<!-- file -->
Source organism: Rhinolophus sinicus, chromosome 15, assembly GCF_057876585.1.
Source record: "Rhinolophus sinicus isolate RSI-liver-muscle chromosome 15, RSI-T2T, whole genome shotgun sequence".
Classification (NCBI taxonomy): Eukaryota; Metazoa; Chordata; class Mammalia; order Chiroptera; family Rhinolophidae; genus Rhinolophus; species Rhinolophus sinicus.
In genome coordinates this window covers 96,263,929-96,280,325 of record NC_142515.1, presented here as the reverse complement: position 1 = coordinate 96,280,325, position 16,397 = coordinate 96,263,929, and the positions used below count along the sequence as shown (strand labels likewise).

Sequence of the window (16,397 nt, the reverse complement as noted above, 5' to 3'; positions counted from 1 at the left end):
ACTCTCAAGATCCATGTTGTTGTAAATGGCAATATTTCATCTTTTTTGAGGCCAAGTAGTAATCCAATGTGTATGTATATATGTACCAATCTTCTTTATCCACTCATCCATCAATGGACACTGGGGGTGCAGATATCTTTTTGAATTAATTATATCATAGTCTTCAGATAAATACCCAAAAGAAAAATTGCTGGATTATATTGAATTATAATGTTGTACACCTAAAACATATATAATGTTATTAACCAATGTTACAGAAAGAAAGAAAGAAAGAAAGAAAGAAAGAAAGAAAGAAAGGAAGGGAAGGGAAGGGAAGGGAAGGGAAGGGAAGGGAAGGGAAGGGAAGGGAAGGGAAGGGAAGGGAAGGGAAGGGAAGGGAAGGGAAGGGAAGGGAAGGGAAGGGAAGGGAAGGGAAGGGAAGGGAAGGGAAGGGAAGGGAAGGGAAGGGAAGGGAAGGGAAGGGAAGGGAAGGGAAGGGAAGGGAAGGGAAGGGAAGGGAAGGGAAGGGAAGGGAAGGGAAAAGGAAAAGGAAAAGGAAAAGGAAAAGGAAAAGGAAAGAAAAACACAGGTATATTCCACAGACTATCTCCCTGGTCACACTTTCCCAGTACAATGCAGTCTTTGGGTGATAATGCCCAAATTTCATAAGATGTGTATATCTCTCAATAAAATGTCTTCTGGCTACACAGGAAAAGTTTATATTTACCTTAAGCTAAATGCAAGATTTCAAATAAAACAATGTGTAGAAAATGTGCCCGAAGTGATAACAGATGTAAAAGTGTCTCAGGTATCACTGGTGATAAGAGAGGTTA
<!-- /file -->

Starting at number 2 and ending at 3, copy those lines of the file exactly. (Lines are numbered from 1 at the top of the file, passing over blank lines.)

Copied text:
Source record: "Rhinolophus sinicus isolate RSI-liver-muscle chromosome 15, RSI-T2T, whole genome shotgun sequence".
Classification (NCBI taxonomy): Eukaryota; Metazoa; Chordata; class Mammalia; order Chiroptera; family Rhinolophidae; genus Rhinolophus; species Rhinolophus sinicus.